Capítulo XXVII
Conferencia terminada

Pronunciadas estas frases grandiosas, clavó nuestra heroína los ojos en Glanville (que maldecía entre dientes a Coriolano y a Cleopatra) y, como no viese señal alguna de alegría en su rostro, añadió con un tono dignísimo:

—¡Permanecéis quieto, Glanville, y no teméis que me retracte!

—No aprecio tanto como vos los favores que me hacéis: no puedo agradeceros una orden, que me priva del placer de veros hasta justificarme de un delito que no he cometido y que es contra la verosimilitud*.

—Pudiera, Glanville, reprocharos el modo con que recibís mis finezas; pero quiero ahorraros esta mortificación. No mudaré, pues, mis favorables disposiciones y continuaré diciéndoos, en el idioma de Cleopatra, que...

—Prima mía, no puedo más conmigo: vuestra Cleopatra es un ente a quien detesto; hablad, os lo suplico, por vos misma, pues ni ella ni nadie en el mundo pueden decirlo mejor.

Tuvo Arabela que morderse los labios para no reír de aquella viveza y le dijo:

—No puedo dispensarme de emplear las mismas expresiones de la heroína. Es posible que estéis justificado en mi corazón por las inquietudes que mostrasteis por mí, por la probabilidad de vuestras razones y por la buena opinión que tengo de vos, pero es menester que vuestra inocencia sea pública, para que Arabela pueda legítimamente volveros su estimación.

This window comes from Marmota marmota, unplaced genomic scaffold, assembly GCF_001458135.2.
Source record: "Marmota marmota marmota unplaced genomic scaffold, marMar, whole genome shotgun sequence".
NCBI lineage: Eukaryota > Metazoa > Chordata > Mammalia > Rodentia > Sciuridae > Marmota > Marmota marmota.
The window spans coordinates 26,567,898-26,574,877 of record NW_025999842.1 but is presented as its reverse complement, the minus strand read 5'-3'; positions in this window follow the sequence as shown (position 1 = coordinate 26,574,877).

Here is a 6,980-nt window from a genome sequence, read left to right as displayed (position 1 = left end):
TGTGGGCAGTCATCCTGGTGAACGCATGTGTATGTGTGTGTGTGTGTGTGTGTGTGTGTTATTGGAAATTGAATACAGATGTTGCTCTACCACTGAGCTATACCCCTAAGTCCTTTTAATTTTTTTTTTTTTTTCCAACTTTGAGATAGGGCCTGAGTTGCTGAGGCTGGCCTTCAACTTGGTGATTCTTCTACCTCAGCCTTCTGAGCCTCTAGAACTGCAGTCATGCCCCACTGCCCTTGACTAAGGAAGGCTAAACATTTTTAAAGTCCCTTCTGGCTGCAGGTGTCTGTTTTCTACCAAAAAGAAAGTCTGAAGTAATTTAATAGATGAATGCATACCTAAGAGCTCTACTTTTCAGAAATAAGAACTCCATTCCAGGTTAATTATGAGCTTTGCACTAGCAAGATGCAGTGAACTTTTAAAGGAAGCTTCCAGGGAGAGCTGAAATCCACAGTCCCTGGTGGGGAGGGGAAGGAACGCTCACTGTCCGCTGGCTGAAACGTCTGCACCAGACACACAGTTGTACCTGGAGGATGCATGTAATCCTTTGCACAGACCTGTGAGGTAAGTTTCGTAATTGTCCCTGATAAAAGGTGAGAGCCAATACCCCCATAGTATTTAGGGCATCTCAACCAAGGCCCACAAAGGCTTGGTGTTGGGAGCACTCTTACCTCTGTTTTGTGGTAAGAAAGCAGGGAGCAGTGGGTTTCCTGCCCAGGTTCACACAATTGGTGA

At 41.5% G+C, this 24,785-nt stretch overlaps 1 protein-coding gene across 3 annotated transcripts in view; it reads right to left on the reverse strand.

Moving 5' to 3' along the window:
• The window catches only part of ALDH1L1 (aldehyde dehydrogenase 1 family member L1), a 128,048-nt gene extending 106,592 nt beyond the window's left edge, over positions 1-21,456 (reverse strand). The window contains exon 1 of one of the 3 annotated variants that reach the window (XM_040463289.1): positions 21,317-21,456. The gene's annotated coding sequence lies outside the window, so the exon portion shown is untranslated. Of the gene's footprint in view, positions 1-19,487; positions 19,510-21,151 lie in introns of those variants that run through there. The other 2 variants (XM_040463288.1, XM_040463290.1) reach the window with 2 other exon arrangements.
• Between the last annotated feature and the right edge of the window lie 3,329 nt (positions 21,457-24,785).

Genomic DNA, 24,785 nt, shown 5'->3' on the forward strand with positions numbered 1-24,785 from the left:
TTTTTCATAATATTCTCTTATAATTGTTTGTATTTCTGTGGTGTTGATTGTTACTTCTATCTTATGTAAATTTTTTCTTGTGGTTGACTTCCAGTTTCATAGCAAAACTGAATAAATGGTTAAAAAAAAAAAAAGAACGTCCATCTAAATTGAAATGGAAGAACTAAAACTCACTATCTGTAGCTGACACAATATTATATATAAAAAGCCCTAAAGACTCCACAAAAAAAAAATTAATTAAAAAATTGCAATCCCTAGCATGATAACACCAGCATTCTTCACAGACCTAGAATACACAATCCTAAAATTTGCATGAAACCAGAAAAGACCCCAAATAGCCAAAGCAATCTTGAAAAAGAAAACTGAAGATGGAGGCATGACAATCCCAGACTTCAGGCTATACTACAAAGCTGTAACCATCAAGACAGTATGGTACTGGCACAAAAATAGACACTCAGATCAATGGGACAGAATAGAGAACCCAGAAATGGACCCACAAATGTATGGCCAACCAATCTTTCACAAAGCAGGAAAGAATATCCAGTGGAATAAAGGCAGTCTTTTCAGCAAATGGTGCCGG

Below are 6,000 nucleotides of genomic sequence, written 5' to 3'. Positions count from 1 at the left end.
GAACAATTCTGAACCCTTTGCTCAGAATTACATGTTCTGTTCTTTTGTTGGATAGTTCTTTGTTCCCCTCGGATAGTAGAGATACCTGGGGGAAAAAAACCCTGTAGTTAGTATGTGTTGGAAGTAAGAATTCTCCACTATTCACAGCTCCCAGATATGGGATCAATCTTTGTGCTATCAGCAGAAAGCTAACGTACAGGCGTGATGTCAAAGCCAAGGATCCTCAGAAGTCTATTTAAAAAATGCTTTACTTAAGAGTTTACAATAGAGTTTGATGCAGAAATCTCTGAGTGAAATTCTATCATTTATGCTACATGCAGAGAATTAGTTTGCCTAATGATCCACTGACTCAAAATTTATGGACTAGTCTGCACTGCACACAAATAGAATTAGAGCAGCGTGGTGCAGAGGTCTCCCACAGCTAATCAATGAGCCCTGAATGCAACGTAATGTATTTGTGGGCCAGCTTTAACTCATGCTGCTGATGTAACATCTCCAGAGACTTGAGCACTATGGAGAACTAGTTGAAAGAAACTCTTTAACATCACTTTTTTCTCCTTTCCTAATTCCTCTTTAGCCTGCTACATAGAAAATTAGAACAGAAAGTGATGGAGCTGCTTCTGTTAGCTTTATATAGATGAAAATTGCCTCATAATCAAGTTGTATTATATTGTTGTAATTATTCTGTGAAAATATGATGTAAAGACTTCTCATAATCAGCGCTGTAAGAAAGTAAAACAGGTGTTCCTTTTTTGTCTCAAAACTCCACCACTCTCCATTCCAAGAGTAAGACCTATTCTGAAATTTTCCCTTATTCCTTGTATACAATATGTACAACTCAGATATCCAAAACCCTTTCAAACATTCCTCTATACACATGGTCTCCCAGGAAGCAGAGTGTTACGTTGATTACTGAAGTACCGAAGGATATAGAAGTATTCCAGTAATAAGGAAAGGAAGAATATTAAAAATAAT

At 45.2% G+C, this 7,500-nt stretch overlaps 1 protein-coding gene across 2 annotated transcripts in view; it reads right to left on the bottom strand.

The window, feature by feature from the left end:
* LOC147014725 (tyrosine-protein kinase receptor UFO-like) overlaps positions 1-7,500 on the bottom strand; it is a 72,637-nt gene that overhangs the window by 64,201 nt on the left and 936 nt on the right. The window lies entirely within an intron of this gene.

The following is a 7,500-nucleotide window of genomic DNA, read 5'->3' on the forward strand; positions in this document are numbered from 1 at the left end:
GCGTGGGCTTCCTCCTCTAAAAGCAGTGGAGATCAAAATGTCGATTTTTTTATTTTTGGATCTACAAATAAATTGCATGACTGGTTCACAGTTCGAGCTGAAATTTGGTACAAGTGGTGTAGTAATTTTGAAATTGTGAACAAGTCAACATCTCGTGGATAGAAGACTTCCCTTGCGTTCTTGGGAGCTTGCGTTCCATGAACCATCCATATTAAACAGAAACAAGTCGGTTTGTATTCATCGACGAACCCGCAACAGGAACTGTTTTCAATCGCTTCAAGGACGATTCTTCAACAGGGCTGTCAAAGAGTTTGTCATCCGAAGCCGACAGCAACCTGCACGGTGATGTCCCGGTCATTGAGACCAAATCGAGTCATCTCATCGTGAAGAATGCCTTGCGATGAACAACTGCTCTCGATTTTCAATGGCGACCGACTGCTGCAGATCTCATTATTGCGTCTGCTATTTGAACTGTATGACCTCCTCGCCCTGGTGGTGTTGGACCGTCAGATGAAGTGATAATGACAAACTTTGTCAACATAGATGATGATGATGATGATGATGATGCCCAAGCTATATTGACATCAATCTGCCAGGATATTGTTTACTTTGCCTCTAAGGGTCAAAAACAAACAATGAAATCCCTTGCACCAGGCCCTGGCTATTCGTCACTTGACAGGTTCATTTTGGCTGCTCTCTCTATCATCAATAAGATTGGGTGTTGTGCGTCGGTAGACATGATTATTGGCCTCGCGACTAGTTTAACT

Viendo Glanville que nada alcanzaba a curar a su prima de su extravagante heroísmo, salió sin replicar. Su enfado, tomado por efecto de desesperación, produjo un movimiento de lástima y unas reflexiones serias sobre la dureza de las leyes del honor.

Solo ya Glanville, pasó revista a todas las ridiculeces de Arabela y conoció que una mujer de esta naturaleza le daría continuados disgustos, pero estaba su corazón prendado de las gracias de su persona y de otras muchas cualidades amables; solo faltaba a su felicidad verla despojada de sus nociones novelescas. Mientras Glanville se entregaba a estas reflexiones, estaba su hermana hablando con Belmur, que acababa de llegar.

i Unas veces se utiliza la forma verosimilitud y otras verisimilitud; ambas formas son correctas para Aut.

Chapter III
In which the interview is ended, not much to the lover’s satisfaction, but exactly conformable to the rules of romance.

Arabella, when she had pronounced these words, blushed excessively, thinking she had said too much. But, not seeing any signs of extreme joy in the face of Glanville, who was silently cursing Cleopatra and the authors of those romances that had ruined so noble a mind; and exposed him to perpetual vexations, by the unaccountable whims they had raised.

“Why are you not gone,” said she, “while I am in a humour not to repent of the favour I have shown you?”

“You must excuse me, cousin,” said Mr. Glanville, peevishly, “if I do not think so highly as you do of the favour. Pray how am I obliged to you for depriving me of the pleasure of seeing you, and sending me on a wild goose chase, after occasions to justify myself of a crime I am wholly innocent of, and would scorn to commit?”

“Though,” resumed Arabella, with great calmness, “I have reason to be dissatisfied with the cool and unthankful manner in which you receive [176] my indulgence, yet I shall not change the favourable disposition I am in towards you, unless you provoke me to it by new acts of disobedience. Therefore, in the language of Cleopatra, I shall tell you—”